Last night, in San Francisco's ATampersandT park, Barry Bonds broke Hank Aaron's all-time home run record. Thank God that this media circus can now dissipate. The Chronicle devoted its entire front page to a huge photo of the triumphant slugger, going so far as to replace its banner with a "756!!!" logo. Classy. Lost in all the hubbub was a tiny detail that, for me, sums up the entire Bonds home run saga, and also the Giants' season this year: Giants lose to Nationals, 8-6. Is this not the epitome of the current "There's no team in me!" ethic that permeates almost all of pro-sports? I mean, yeah, great job, Barry, but it's not like y'all are going to the playoffs this year, is it now?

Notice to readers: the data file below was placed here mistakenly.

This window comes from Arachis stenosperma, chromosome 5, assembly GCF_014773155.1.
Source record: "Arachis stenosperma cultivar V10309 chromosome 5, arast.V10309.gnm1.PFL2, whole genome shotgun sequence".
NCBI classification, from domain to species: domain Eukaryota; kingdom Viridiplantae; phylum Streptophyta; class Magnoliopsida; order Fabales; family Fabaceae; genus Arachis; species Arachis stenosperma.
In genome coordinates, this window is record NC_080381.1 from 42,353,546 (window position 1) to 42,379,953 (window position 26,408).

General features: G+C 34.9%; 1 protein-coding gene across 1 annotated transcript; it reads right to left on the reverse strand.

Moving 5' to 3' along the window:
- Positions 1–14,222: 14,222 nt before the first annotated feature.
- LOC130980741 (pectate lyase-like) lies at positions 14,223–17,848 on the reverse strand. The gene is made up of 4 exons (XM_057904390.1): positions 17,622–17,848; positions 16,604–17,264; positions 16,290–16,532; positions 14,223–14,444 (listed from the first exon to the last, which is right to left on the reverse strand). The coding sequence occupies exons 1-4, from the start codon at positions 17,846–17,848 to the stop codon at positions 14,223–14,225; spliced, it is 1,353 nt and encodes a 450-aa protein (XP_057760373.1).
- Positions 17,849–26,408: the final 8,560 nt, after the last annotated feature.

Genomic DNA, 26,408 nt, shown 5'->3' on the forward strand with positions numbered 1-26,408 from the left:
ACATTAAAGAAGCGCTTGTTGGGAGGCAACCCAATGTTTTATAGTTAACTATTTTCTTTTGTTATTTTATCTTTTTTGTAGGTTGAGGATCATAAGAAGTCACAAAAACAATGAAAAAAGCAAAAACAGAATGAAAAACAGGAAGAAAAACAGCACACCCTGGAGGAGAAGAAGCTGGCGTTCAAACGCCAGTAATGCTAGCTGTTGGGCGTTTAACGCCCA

I mentioned below that Prof. Diane Lipsett delivered a wonderful lecture on the conversation currently taking place between New Testament scholars, family historians, social archaeologists and the like. The title of this post is actually the title of en entire semester-long course taught by Prof. Lipsett, so for our, geez, ninety minute session she condensed her focus to Men, Women, and Children in Ancient Rome. With her permission, I am posting my notes from this lecture below, tweaked a little for readability. Prof. Lipsett is interested in studies of gender formation among non-elites as well as elites, those people about whom we know much less because they did not have the resources or clout to commemorate and study themselves, generally speaking. Roman households were much broader than we conceive of in modern terms, with a wide spectrum of people connected by family and employment living under one roof (the terms domus/eikos/ikea capture this idea of an indiscriminate househ